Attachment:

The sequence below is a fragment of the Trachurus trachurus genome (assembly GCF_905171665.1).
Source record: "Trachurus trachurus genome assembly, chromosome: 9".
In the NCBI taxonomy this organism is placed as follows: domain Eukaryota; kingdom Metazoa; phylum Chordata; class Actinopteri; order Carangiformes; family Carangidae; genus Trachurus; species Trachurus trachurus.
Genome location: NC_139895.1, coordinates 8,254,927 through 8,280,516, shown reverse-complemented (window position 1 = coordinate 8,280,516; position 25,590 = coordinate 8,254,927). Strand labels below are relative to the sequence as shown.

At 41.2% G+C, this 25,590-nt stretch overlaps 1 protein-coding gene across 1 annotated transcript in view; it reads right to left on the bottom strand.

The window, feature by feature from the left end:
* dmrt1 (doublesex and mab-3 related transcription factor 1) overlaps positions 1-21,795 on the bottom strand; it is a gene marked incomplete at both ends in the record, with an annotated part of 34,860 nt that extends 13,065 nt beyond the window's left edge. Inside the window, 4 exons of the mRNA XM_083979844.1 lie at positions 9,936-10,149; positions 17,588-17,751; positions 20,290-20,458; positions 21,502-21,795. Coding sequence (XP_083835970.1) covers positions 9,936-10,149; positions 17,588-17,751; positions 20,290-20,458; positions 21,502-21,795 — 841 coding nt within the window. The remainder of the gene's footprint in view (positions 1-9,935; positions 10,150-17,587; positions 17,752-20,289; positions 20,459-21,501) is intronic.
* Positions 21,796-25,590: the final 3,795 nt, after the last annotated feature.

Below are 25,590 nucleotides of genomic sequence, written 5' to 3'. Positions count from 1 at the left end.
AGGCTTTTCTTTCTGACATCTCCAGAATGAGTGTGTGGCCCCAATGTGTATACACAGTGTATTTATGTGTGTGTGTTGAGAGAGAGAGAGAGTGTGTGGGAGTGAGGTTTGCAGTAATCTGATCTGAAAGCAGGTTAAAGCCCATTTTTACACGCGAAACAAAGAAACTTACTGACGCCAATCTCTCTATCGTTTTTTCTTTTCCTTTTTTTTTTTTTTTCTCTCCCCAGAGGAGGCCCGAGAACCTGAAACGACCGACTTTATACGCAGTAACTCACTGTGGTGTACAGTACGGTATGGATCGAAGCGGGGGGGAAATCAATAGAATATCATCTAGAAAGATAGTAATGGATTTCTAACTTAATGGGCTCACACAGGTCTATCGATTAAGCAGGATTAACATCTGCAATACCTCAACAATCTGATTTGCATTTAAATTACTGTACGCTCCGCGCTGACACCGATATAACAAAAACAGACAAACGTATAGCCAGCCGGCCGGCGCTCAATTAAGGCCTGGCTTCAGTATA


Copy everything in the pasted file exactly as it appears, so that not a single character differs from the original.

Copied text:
The sequence below is a fragment of the Trachurus trachurus genome (assembly GCF_905171665.1).
Source record: "Trachurus trachurus genome assembly, chromosome: 9".
In the NCBI taxonomy this organism is placed as follows: domain Eukaryota; kingdom Metazoa; phylum Chordata; class Actinopteri; order Carangiformes; family Carangidae; genus Trachurus; species Trachurus trachurus.
Genome location: NC_139895.1, coordinates 8,254,927 through 8,280,516, shown reverse-complemented (window position 1 = coordinate 8,280,516; position 25,590 = coordinate 8,254,927). Strand labels below are relative to the sequence as shown.

At 41.2% G+C, this 25,590-nt stretch overlaps 1 protein-coding gene across 1 annotated transcript in view; it reads right to left on the bottom strand.

The window, feature by feature from the left end:
* dmrt1 (doublesex and mab-3 related transcription factor 1) overlaps positions 1-21,795 on the bottom strand; it is a gene marked incomplete at both ends in the record, with an annotated part of 34,860 nt that extends 13,065 nt beyond the window's left edge. Inside the window, 4 exons of the mRNA XM_083979844.1 lie at positions 9,936-10,149; positions 17,588-17,751; positions 20,290-20,458; positions 21,502-21,795. Coding sequence (XP_083835970.1) covers positions 9,936-10,149; positions 17,588-17,751; positions 20,290-20,458; positions 21,502-21,795 — 841 coding nt within the window. The remainder of the gene's footprint in view (positions 1-9,935; positions 10,150-17,587; positions 17,752-20,289; positions 20,459-21,501) is intronic.
* Positions 21,796-25,590: the final 3,795 nt, after the last annotated feature.

Below are 25,590 nucleotides of genomic sequence, written 5' to 3'. Positions count from 1 at the left end.
AGGCTTTTCTTTCTGACATCTCCAGAATGAGTGTGTGGCCCCAATGTGTATACACAGTGTATTTATGTGTGTGTGTTGAGAGAGAGAGAGAGTGTGTGGGAGTGAGGTTTGCAGTAATCTGATCTGAAAGCAGGTTAAAGCCCATTTTTACACGCGAAACAAAGAAACTTACTGACGCCAATCTCTCTATCGTTTTTTCTTTTCCTTTTTTTTTTTTTTTCTCTCCCCAGAGGAGGCCCGAGAACCTGAAACGACCGACTTTATACGCAGTAACTCACTGTGGTGTACAGTACGGTATGGATCGAAGCGGGGGGGAAATCAATAGAATATCATCTAGAAAGATAGTAATGGATTTCTAACTTAATGGGCTCACACAGGTCTATCGATTAAGCAGGATTAACATCTGCAATACCTCAACAATCTGATTTGCATTTAAATTACTGTACGCTCCGCGCTGACACCGATATAACAAAAACAGACAAACGTATAGCCAGCCGGCCGGCGCTCAATTAAGGCCTGGCTTCAGTATA